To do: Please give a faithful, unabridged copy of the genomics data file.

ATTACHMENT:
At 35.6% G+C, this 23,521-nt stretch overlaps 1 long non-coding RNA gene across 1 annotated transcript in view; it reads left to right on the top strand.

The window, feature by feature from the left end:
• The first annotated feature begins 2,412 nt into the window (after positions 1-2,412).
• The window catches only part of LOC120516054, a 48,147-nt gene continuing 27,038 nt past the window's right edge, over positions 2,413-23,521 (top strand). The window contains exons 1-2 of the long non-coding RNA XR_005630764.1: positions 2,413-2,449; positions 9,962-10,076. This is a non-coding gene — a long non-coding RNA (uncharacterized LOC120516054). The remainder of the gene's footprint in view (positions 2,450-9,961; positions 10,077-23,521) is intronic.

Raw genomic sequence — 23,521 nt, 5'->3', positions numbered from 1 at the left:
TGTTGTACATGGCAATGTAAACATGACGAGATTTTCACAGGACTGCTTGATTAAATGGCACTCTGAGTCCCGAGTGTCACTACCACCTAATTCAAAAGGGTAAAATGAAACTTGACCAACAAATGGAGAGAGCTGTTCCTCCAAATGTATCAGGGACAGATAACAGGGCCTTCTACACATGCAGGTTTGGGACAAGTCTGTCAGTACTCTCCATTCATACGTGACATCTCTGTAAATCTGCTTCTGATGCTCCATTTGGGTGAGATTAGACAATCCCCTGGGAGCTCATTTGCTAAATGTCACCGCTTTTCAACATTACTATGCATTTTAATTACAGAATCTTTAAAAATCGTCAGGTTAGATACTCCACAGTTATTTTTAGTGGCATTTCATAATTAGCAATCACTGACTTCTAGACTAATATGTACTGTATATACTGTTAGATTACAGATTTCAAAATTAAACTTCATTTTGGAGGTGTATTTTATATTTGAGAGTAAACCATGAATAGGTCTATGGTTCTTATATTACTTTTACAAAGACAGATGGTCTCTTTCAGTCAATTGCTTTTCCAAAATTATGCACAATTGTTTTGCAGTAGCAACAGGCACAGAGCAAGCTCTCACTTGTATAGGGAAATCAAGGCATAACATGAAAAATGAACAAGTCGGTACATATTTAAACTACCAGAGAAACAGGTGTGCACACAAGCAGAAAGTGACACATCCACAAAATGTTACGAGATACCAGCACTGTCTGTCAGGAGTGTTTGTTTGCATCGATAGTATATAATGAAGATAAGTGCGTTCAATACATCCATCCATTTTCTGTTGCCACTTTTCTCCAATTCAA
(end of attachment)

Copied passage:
At 35.6% G+C, this 23,521-nt stretch overlaps 1 long non-coding RNA gene across 1 annotated transcript in view; it reads left to right on the top strand.

The window, feature by feature from the left end:
• The first annotated feature begins 2,412 nt into the window (after positions 1-2,412).
• The window catches only part of LOC120516054, a 48,147-nt gene continuing 27,038 nt past the window's right edge, over positions 2,413-23,521 (top strand). The window contains exons 1-2 of the long non-coding RNA XR_005630764.1: positions 2,413-2,449; positions 9,962-10,076. This is a non-coding gene — a long non-coding RNA (uncharacterized LOC120516054). The remainder of the gene's footprint in view (positions 2,450-9,961; positions 10,077-23,521) is intronic.

Raw genomic sequence — 23,521 nt, 5'->3', positions numbered from 1 at the left:
TGTTGTACATGGCAATGTAAACATGACGAGATTTTCACAGGACTGCTTGATTAAATGGCACTCTGAGTCCCGAGTGTCACTACCACCTAATTCAAAAGGGTAAAATGAAACTTGACCAACAAATGGAGAGAGCTGTTCCTCCAAATGTATCAGGGACAGATAACAGGGCCTTCTACACATGCAGGTTTGGGACAAGTCTGTCAGTACTCTCCATTCATACGTGACATCTCTGTAAATCTGCTTCTGATGCTCCATTTGGGTGAGATTAGACAATCCCCTGGGAGCTCATTTGCTAAATGTCACCGCTTTTCAACATTACTATGCATTTTAATTACAGAATCTTTAAAAATCGTCAGGTTAGATACTCCACAGTTATTTTTAGTGGCATTTCATAATTAGCAATCACTGACTTCTAGACTAATATGTACTGTATATACTGTTAGATTACAGATTTCAAAATTAAACTTCATTTTGGAGGTGTATTTTATATTTGAGAGTAAACCATGAATAGGTCTATGGTTCTTATATTACTTTTACAAAGACAGATGGTCTCTTTCAGTCAATTGCTTTTCCAAAATTATGCACAATTGTTTTGCAGTAGCAACAGGCACAGAGCAAGCTCTCACTTGTATAGGGAAATCAAGGCATAACATGAAAAATGAACAAGTCGGTACATATTTAAACTACCAGAGAAACAGGTGTGCACACAAGCAGAAAGTGACACATCCACAAAATGTTACGAGATACCAGCACTGTCTGTCAGGAGTGTTTGTTTGCATCGATAGTATATAATGAAGATAAGTGCGTTCAATACATCCATCCATTTTCTGTTGCCACTTTTCTCCAATTCAA